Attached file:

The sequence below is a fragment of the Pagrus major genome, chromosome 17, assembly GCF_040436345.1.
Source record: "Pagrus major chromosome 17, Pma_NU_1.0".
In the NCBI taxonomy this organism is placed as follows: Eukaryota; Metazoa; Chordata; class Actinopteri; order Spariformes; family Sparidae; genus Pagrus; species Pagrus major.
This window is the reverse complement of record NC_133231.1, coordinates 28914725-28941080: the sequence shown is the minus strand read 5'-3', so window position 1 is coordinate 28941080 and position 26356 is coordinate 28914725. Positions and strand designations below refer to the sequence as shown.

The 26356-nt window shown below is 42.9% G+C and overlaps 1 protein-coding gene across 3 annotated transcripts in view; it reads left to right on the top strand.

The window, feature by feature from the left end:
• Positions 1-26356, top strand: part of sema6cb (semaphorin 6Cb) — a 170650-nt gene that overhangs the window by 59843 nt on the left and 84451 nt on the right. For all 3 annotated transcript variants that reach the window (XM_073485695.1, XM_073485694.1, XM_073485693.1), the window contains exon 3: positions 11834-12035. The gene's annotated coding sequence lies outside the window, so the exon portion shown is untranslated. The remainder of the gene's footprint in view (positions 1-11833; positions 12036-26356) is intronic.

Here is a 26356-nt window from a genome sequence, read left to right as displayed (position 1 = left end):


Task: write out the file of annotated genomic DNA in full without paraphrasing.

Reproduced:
The sequence below is a fragment of the Pagrus major genome, chromosome 17, assembly GCF_040436345.1.
Source record: "Pagrus major chromosome 17, Pma_NU_1.0".
In the NCBI taxonomy this organism is placed as follows: Eukaryota; Metazoa; Chordata; class Actinopteri; order Spariformes; family Sparidae; genus Pagrus; species Pagrus major.
This window is the reverse complement of record NC_133231.1, coordinates 28914725-28941080: the sequence shown is the minus strand read 5'-3', so window position 1 is coordinate 28941080 and position 26356 is coordinate 28914725. Positions and strand designations below refer to the sequence as shown.

The 26356-nt window shown below is 42.9% G+C and overlaps 1 protein-coding gene across 3 annotated transcripts in view; it reads left to right on the top strand.

The window, feature by feature from the left end:
• Positions 1-26356, top strand: part of sema6cb (semaphorin 6Cb) — a 170650-nt gene that overhangs the window by 59843 nt on the left and 84451 nt on the right. For all 3 annotated transcript variants that reach the window (XM_073485695.1, XM_073485694.1, XM_073485693.1), the window contains exon 3: positions 11834-12035. The gene's annotated coding sequence lies outside the window, so the exon portion shown is untranslated. The remainder of the gene's footprint in view (positions 1-11833; positions 12036-26356) is intronic.

Here is a 26356-nt window from a genome sequence, read left to right as displayed (position 1 = left end):